Saudi anti-harassment law put to test

Saudi anti-harassment law put to test
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With the Saudi anti-sexual harassment law put into effect, sexual offenders should not have to think many times before attacking their prey. (Shutterstock image)
Saudi anti-harassment law put to test
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The alleged harasser in Alkhobar. (Screen grab from YouTube video)
Updated 13 May 2019

Saudi anti-harassment law put to test

Saudi anti-harassment law put to test
  • Videos that went viral on social media resulted in the arrest of two men in 24 hours

JEDDAH: Saudi Arabia’s relatively new anti-harassment law was put to the test in the past week, with two separate incidents that were publicized online, resulting in the arrests of the offenders, both in their 20s, within a 24-hour period.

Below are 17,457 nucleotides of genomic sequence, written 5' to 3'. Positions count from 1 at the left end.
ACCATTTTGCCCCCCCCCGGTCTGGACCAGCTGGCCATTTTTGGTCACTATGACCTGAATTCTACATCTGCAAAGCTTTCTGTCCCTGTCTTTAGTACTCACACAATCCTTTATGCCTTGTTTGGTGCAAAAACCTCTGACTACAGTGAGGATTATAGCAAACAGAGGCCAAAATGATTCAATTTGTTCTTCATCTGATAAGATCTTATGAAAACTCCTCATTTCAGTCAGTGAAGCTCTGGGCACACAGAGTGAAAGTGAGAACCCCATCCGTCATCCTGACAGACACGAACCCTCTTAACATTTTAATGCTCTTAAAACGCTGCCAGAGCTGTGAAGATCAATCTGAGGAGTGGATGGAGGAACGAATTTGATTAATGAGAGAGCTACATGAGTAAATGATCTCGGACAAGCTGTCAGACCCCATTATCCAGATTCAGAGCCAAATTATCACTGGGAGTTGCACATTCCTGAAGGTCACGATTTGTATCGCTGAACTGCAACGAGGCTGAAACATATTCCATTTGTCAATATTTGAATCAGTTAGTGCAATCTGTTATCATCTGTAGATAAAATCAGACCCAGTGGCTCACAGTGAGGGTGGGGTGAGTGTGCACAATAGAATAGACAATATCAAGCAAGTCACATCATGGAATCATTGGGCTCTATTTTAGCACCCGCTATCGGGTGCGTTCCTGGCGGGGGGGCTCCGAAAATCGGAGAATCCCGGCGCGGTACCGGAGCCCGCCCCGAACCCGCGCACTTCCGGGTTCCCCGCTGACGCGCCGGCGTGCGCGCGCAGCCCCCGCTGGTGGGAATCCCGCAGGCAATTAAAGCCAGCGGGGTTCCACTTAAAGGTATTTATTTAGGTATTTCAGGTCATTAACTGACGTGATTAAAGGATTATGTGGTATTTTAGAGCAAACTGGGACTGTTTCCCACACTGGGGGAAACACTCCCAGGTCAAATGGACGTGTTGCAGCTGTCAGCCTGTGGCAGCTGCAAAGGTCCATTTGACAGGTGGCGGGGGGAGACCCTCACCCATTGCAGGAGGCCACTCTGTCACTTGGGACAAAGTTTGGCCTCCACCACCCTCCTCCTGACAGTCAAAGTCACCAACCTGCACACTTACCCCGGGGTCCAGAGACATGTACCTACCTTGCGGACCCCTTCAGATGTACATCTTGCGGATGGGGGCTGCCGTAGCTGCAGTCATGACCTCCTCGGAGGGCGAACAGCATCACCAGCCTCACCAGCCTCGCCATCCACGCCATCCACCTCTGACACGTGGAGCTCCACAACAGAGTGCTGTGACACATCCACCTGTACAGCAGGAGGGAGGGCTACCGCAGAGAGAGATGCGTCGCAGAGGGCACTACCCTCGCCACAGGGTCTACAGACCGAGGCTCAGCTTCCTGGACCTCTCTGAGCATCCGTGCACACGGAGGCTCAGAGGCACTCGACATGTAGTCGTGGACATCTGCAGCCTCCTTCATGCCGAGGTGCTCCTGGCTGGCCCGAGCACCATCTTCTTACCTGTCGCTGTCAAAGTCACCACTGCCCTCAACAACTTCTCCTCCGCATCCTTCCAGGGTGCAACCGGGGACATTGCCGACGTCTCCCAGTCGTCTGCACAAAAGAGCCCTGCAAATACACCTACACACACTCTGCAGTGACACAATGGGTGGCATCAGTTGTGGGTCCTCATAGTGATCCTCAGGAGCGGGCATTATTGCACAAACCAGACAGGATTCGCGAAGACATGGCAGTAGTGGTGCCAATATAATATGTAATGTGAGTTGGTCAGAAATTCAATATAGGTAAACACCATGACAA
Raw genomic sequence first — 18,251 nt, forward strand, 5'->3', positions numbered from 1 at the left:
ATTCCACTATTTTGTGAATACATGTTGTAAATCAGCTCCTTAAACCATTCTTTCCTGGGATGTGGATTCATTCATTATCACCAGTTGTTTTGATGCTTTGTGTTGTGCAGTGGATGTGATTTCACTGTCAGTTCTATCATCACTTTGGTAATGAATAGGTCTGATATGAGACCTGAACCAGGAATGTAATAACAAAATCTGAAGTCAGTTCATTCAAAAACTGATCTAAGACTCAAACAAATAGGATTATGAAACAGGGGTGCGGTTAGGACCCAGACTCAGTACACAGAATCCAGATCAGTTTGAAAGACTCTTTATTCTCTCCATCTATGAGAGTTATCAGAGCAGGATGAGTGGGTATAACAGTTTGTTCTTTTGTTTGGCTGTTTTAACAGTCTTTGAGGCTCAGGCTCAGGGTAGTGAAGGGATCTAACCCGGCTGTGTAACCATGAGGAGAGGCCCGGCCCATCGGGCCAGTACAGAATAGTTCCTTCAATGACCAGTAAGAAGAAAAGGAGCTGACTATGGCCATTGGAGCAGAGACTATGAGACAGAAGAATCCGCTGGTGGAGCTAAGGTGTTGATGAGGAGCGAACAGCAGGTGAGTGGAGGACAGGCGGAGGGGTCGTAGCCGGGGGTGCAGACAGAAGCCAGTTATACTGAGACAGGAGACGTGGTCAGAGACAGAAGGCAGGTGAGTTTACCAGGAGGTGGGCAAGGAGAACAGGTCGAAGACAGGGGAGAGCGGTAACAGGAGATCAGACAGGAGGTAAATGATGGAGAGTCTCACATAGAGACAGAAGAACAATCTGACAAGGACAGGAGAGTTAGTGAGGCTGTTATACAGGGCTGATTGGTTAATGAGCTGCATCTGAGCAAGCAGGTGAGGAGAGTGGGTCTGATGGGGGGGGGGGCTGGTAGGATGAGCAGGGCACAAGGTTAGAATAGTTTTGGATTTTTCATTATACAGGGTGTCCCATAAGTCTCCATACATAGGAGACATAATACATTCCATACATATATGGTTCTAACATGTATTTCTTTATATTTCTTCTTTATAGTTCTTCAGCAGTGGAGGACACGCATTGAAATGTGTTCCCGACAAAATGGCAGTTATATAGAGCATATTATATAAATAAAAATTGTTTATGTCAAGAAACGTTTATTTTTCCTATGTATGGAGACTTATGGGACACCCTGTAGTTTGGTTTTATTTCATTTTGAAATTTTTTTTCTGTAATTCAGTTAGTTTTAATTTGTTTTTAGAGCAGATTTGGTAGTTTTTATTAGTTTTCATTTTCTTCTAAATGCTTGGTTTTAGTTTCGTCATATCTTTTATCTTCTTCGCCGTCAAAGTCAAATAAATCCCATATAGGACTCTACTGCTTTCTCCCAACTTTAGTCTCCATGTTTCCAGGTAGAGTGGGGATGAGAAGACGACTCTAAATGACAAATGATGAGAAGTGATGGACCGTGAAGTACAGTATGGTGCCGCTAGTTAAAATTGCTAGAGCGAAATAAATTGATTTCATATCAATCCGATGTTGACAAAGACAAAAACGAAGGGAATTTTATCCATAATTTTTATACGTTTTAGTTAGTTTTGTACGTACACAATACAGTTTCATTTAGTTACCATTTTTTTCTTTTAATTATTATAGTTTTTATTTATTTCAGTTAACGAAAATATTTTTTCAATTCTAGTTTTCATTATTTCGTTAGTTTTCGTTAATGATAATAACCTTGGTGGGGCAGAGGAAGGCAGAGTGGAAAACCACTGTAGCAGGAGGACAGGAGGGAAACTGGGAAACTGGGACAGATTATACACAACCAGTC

The first took place on Wednesday night in Alkhobar, where a woman was sexually and verbally harassed as she was driving her car. 

The woman recorded the incident as the man threatened to open the car door if she did not get out. “I want you, get out,” he said as he made various lewd gestures. 

 

The woman posted the video on social media but has not officially filed a report. She reportedly wanted the video to go viral to push for the man’s arrest.

“The government didn’t disappoint,” she said, as the public prosecutor issued an order to arrest the man.

In Dammam, a woman was sexually assaulted from behind as she was leaving a grocery store on Saturday. The incident was captured on CCTV.